Brazil, the region's largest economy, has introduced a number of stimulus programmes since August. These include lower interest rates, lower electrical tariffs and a large infrastructure programme. Have these measures started to help both the Brazilian and the regional chemical industry?

The government has shown its concern with industry competitiveness by launching the incentive plan called "Brasil Maior", which includes tax exemption in payroll and a stimulus package for private investment in infrastructure. This stimulus package is part of the second version of the Growth Acceleration Program (PAC 2) that expects to [contribute] $475bn [€364bn] into the Brazilian economy until 2014.

Another trend is the maintenance of lower interest rates compared to the average of the last 10 years, which will foster demand growth of end-use products, influencing the demand for petrochemical derivatives within Brazil.

The recent reduction in the taxation on the electricity prices also shows the concern of the Brazilian government with industry competitiveness, which is particularly important for some sectors of the chemical industry, such as the chlor-alkali and industrial gases.

The government also recently published the Special Incentive Regime to the Development of the Fertilizer Industry Infrastructure. This measure is focused on promoting new investments and companies in one of Brazil's most strategic and trade deficit-ridden groups of chemicals.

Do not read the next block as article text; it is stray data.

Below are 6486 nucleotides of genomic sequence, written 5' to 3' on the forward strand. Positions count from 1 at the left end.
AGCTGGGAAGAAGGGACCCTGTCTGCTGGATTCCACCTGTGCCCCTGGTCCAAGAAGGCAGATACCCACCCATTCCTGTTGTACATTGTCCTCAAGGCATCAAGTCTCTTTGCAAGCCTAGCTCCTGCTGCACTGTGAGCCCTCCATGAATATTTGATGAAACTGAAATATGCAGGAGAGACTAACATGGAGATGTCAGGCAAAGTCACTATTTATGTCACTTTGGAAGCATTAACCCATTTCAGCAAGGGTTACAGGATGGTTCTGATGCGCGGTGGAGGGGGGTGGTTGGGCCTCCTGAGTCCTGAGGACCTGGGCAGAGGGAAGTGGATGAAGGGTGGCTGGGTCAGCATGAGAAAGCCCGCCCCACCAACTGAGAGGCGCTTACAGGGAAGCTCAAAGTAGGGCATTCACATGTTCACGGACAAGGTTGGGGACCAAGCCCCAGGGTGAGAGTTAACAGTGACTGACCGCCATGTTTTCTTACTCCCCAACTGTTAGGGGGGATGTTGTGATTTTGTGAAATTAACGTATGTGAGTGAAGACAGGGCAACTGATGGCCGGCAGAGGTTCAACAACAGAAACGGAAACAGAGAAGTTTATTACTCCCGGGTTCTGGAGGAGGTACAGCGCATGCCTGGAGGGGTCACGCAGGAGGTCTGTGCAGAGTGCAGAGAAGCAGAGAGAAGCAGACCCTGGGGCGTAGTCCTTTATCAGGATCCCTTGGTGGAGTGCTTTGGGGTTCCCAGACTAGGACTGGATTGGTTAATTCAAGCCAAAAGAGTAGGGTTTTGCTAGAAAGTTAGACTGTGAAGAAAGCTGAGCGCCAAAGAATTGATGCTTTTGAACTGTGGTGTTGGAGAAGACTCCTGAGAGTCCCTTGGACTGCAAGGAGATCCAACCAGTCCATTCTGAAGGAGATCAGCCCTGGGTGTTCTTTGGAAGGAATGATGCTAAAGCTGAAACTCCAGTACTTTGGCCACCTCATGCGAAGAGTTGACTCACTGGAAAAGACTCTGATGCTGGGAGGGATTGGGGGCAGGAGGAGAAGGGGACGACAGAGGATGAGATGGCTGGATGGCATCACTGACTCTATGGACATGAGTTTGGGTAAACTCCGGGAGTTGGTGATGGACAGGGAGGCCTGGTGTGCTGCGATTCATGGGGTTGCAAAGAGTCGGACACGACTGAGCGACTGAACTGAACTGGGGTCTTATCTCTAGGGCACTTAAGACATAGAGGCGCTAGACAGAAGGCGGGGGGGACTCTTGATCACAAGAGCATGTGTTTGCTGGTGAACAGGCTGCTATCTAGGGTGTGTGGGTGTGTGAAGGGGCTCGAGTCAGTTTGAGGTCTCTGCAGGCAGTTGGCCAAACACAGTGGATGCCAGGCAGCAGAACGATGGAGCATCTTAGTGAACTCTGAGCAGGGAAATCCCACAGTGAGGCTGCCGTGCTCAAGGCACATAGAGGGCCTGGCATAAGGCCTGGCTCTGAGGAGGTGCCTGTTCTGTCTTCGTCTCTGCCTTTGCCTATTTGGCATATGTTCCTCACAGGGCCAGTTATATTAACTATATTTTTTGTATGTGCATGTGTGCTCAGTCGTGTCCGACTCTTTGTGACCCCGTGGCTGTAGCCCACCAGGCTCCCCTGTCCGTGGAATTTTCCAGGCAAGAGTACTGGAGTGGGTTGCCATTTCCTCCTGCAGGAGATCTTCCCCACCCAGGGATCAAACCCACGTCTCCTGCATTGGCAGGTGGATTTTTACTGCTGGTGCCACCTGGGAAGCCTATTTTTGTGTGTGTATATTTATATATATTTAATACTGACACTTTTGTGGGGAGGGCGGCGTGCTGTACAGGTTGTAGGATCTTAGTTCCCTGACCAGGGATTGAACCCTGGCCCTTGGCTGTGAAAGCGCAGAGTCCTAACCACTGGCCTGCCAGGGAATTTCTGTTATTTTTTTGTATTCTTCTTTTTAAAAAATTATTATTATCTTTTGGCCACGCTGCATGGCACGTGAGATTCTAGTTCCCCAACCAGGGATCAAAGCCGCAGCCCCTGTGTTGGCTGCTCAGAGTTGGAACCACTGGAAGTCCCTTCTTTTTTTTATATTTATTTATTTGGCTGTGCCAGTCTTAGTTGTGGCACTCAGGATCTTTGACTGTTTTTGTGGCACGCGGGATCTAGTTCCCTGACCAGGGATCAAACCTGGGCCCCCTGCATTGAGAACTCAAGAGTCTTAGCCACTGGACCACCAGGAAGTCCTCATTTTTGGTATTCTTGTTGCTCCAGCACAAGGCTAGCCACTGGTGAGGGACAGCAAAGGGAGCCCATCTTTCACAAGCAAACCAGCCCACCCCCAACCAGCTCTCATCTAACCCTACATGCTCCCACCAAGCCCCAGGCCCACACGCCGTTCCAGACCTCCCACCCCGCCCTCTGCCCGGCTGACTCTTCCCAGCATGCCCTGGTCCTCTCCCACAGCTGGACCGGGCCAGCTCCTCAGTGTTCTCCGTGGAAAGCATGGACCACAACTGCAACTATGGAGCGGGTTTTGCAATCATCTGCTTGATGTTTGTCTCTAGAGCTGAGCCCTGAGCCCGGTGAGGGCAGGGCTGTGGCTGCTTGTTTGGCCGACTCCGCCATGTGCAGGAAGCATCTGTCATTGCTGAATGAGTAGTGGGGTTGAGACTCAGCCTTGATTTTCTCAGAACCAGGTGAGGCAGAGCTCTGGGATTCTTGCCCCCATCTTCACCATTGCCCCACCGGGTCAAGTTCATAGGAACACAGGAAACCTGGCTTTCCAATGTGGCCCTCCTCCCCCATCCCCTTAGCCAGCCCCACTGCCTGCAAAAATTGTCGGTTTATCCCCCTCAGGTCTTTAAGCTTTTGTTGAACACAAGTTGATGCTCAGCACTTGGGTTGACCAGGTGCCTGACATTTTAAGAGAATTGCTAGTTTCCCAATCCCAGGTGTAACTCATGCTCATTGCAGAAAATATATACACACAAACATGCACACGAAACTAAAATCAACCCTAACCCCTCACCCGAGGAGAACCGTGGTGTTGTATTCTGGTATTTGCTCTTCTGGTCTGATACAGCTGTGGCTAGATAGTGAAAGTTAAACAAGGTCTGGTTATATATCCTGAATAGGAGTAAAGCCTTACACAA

Nevertheless, despite all the measures described above, the regional chemical industry still lacks important competitive advantages in comparison to the international petrochemical standard, such as a more competitive feedstock base, logistics and capital cost.

What is the overall outlook for growth for Latin America's petrochemical industry in 2013?

In the short term, the petrochemical market will keep facing important volatility in prices and costs. In Brazil, naphtha, the main feedstock, will continue to follow oil-price variations, which are strongly influenced by the macroeconomic environment.